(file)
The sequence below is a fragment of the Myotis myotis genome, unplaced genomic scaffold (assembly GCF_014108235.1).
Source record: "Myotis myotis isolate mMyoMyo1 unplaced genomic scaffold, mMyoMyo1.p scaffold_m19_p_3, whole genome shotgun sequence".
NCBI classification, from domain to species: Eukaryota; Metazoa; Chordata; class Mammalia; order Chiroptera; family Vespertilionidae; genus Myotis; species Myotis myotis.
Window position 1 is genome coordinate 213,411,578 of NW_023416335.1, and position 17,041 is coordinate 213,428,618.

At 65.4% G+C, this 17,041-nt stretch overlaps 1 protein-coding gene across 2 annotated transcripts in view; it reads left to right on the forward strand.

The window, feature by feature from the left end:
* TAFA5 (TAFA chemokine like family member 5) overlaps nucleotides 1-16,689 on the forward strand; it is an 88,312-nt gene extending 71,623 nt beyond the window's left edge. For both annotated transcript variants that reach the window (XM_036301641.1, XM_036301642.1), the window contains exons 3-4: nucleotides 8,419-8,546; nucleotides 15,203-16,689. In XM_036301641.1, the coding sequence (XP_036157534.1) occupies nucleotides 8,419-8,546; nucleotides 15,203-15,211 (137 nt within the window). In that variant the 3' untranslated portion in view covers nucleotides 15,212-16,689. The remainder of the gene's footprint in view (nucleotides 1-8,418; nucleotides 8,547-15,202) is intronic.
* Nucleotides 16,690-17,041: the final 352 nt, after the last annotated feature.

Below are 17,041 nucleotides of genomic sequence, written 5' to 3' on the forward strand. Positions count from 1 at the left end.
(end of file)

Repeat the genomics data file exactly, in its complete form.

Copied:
The sequence below is a fragment of the Myotis myotis genome, unplaced genomic scaffold (assembly GCF_014108235.1).
Source record: "Myotis myotis isolate mMyoMyo1 unplaced genomic scaffold, mMyoMyo1.p scaffold_m19_p_3, whole genome shotgun sequence".
NCBI classification, from domain to species: Eukaryota; Metazoa; Chordata; class Mammalia; order Chiroptera; family Vespertilionidae; genus Myotis; species Myotis myotis.
Window position 1 is genome coordinate 213,411,578 of NW_023416335.1, and position 17,041 is coordinate 213,428,618.

At 65.4% G+C, this 17,041-nt stretch overlaps 1 protein-coding gene across 2 annotated transcripts in view; it reads left to right on the forward strand.

The window, feature by feature from the left end:
* TAFA5 (TAFA chemokine like family member 5) overlaps nucleotides 1-16,689 on the forward strand; it is an 88,312-nt gene extending 71,623 nt beyond the window's left edge. For both annotated transcript variants that reach the window (XM_036301641.1, XM_036301642.1), the window contains exons 3-4: nucleotides 8,419-8,546; nucleotides 15,203-16,689. In XM_036301641.1, the coding sequence (XP_036157534.1) occupies nucleotides 8,419-8,546; nucleotides 15,203-15,211 (137 nt within the window). In that variant the 3' untranslated portion in view covers nucleotides 15,212-16,689. The remainder of the gene's footprint in view (nucleotides 1-8,418; nucleotides 8,547-15,202) is intronic.
* Nucleotides 16,690-17,041: the final 352 nt, after the last annotated feature.

Below are 17,041 nucleotides of genomic sequence, written 5' to 3' on the forward strand. Positions count from 1 at the left end.